Search for Freedom In the 19th century, the blacks were discriminated against in the United s by the whites. Huckleberry Finn, in his story, describes his experience in search of what he called freedom. The young boy who lived along the famous river of Mississippi tries to show through the history of slavery and how they were treated by the whites (Twain 237). The whites viewed the blacks as some property they owned and, therefore, the society in general viewed the blacks as being inferior. As we have seen in the views of the young boy, he observed the whole situation and found that the societal belief on the issue of slavery is the one which made them slaves. This hindered the development and growth of justice in society and personal morality.
Huckleberry also found that the issue of the whites being superior to the blacks contributed to the growth of slavery. Huck’s father used him to earn something to help him get alcohol. He also strongly believed that all men were equal and black people also had their own humanity and dignity and, therefore, should be respected. On the other hand, we look at the article of Douglass, who like Huckleberry Finn, was born in slavery. He embodies the realities that slavery laid on to the eyes of the Americans.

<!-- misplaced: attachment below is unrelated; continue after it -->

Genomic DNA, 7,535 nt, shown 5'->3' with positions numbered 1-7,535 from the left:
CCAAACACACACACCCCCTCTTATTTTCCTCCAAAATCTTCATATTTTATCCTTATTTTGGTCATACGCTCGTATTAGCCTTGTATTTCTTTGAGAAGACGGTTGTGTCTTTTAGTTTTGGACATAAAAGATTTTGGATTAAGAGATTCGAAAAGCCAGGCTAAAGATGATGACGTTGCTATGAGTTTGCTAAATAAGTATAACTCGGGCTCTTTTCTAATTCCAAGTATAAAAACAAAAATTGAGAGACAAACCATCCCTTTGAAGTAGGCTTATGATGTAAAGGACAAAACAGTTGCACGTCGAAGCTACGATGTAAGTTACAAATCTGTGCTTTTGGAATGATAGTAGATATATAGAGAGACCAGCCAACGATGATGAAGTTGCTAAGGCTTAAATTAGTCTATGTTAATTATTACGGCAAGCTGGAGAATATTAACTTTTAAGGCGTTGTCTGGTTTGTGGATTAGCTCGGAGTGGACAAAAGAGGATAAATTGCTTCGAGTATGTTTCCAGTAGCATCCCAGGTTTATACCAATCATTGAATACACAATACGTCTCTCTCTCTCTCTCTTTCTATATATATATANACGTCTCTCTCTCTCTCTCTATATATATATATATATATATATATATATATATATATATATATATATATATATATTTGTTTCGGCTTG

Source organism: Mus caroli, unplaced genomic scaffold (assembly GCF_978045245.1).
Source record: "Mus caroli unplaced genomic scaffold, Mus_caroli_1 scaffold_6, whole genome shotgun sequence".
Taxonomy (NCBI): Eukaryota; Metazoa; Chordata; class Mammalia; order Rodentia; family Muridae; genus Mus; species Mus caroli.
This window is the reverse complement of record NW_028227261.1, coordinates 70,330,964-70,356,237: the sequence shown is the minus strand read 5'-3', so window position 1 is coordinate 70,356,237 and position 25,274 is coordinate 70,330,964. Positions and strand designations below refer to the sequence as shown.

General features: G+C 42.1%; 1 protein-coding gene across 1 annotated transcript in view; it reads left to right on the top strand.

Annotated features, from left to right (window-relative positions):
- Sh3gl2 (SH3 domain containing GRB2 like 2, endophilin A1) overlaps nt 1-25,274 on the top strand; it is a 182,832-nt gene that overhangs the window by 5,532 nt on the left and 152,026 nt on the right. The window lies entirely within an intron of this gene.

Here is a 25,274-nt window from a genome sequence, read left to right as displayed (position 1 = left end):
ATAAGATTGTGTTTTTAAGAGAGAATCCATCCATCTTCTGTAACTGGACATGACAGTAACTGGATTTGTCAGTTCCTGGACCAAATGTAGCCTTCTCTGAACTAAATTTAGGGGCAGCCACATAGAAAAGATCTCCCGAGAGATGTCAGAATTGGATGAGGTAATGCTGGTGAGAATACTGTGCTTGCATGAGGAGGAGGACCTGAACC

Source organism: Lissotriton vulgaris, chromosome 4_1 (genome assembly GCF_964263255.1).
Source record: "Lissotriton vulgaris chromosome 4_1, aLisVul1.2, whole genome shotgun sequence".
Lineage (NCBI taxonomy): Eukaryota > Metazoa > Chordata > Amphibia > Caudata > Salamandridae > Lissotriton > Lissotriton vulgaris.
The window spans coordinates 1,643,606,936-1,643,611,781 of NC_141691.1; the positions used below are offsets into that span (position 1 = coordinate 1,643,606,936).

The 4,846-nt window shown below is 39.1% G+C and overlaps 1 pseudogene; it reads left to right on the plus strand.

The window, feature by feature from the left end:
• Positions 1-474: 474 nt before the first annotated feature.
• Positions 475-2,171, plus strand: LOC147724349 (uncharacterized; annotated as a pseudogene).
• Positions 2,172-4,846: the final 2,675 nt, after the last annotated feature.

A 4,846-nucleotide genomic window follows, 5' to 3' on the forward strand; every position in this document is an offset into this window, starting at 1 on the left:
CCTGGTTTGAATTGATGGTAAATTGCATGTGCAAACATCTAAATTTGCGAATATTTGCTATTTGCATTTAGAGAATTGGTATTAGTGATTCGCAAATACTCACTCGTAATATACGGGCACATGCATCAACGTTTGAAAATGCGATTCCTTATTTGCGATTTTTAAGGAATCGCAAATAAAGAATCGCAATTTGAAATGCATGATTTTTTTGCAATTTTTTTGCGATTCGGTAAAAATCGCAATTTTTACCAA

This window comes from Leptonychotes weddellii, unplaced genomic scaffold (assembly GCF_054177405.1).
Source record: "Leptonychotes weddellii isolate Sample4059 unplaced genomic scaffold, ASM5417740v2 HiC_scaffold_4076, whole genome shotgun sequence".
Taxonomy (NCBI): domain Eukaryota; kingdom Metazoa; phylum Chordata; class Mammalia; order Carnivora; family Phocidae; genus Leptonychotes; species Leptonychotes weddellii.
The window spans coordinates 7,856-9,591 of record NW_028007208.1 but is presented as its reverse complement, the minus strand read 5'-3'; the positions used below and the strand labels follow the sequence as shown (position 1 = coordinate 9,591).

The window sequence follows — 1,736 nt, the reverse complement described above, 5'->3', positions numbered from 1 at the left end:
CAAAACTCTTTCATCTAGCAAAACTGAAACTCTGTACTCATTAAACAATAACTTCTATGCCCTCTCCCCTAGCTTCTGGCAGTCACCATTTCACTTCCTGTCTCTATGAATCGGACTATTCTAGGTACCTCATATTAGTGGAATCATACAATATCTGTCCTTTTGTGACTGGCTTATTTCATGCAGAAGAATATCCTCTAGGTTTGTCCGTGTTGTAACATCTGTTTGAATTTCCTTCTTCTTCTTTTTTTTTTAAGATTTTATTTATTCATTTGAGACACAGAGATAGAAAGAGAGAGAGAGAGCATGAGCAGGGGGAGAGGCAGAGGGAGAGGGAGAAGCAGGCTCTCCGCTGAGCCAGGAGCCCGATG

The same way Huckleberry observed that blacks were inferior in the eyes of the whites, and the two victims of slavery believed in the fact that all human beings are equal, and hence, should be treated in the same way. His motto to convince any person to unite also in preventing what was considered morally wrong from an ethical stance. The only difference from Huckleberry Finn is that Douglass escapes from his master who had hired him as a slave but, he was later elected as the marshal of the United States (Douglass, 514).
Twain, Mark. Adventures of Huckleberry Finn. New York: Simon & Brown, 2011. Print.
Douglass, Frederick. Autobiographies: Narrative of the Life of Frederick Douglass, an
American Slave / My Bondage and My Freedom / Life and Times of Frederick Douglass. New York: Library of America. 1994. Print.